Intended for healthcare professionals


Screening children for type 1 diabetes

BMJ 2021; 375 doi: (Published 29 December 2021) Cite this as: BMJ 2021;375:e067937
  1. R E J Besser, researcher12,
  2. S M Ng, consultant3 4,
  3. E J Robertson, patient advocate5
  1. 1Department of Paediatrics, NIHR Oxford Biomedical Research Centre, John Radcliffe Hospital, Oxford, UK
  2. 2Wellcome Centre for Human Genetics, University of Oxford, Oxford, UK
  3. 3Department of Women’s and Children’s Health, University of Liverpool, Liverpool, UK
  4. 4Department of Paediatrics, Southport and Ormskirk NHS Trust, Southport, UK
  5. 5Diabetes UK, London, UK
  1. Correspondence to: R E J Besser rachel.besser{at}

Worth serious consideration, including further research

Insulin was discovered in 1921, turning a death sentence into a chronic condition, and 100 years later it is still the only treatment for type 1 diabetes. But new approaches are emerging that offer children with this condition a different trajectory.

Type 1 diabetes is caused by autoimmune destruction of the β cells in the pancreatic islets, resulting in insulin deficiency, and is mostly sporadic (>85% of cases). Despite clinical advances, outcomes remain suboptimal, and as many as 70% of children in some countries (25% in the UK, 40% in US) are diagnosed only after life threatening diabetic ketoacidosis.1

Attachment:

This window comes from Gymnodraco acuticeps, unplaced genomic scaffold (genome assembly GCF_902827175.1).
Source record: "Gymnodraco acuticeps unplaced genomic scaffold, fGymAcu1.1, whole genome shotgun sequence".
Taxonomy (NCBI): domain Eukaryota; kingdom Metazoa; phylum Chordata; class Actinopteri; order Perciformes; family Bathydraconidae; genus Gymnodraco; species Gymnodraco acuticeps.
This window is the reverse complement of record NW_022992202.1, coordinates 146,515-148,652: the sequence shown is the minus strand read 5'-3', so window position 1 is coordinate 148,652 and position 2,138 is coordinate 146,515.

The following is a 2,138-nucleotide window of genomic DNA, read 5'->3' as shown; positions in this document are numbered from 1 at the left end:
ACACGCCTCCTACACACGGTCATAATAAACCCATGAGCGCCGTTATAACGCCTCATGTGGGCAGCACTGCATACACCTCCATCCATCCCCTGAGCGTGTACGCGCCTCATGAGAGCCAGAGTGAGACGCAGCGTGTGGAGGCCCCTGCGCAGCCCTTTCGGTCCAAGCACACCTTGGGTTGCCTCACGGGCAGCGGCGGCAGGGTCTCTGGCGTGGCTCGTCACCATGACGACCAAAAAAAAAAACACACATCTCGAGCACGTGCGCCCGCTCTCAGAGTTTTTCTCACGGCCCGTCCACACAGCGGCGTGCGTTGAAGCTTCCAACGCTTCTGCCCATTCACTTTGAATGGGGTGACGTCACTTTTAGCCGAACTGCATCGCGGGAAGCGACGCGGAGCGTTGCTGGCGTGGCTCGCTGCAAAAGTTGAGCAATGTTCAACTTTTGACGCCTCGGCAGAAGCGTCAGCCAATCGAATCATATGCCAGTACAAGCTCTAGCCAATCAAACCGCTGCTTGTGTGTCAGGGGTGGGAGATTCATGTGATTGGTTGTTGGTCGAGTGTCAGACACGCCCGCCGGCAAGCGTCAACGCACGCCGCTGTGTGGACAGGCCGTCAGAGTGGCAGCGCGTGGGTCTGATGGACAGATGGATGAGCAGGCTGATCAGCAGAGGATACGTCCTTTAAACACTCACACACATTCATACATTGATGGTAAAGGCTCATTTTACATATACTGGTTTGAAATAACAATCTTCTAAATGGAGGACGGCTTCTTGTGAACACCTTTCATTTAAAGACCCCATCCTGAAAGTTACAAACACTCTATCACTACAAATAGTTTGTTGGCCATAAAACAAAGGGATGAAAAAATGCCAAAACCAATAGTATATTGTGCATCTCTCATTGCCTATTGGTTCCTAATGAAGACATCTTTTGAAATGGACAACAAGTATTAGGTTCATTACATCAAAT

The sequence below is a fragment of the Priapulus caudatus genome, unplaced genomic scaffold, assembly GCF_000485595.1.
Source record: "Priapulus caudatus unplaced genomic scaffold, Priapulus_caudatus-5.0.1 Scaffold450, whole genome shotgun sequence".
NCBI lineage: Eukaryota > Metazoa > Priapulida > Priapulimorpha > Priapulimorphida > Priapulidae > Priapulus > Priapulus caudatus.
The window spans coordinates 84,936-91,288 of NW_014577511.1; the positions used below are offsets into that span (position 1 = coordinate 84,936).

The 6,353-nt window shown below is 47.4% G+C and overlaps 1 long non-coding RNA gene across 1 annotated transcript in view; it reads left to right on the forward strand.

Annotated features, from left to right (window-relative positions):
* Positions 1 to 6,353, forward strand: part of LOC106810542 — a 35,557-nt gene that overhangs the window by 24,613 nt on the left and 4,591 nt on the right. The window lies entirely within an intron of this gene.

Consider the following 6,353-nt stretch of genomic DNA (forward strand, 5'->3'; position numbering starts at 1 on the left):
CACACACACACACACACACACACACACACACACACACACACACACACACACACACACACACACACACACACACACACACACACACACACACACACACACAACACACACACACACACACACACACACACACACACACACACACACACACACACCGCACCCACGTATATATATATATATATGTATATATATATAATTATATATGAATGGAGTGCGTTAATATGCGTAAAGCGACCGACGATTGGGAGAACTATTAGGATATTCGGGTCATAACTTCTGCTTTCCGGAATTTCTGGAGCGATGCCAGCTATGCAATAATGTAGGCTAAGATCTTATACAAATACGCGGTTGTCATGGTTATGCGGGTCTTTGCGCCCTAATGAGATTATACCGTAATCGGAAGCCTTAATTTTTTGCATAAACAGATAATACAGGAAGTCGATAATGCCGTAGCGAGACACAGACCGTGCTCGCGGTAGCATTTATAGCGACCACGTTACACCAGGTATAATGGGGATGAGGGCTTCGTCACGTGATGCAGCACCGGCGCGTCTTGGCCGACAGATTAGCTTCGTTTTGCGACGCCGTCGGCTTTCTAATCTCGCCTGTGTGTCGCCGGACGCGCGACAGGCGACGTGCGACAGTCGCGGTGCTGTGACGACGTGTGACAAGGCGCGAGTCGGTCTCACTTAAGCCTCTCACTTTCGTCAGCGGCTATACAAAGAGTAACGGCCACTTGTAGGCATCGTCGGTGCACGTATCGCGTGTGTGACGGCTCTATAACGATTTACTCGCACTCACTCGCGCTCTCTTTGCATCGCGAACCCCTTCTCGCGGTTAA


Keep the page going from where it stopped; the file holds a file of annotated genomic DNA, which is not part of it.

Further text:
The unexpected occurrence of type 1 diabetes causes psychological harm to both children and families, including depression, problems with adjustment, and stress.2 Diabetic ketoacidosis additionally requires costly and intensive hospital management and is associated with serious complications, including cerebral oedema, neurocognitive deficits, shock, and, if untreated, death.1

Evidence is emerging of the benefits of diagnosing children with type 1 diabetes before they experience diabetic ketoacidosis. In an observational study of children and young people with type 1 diabetes …

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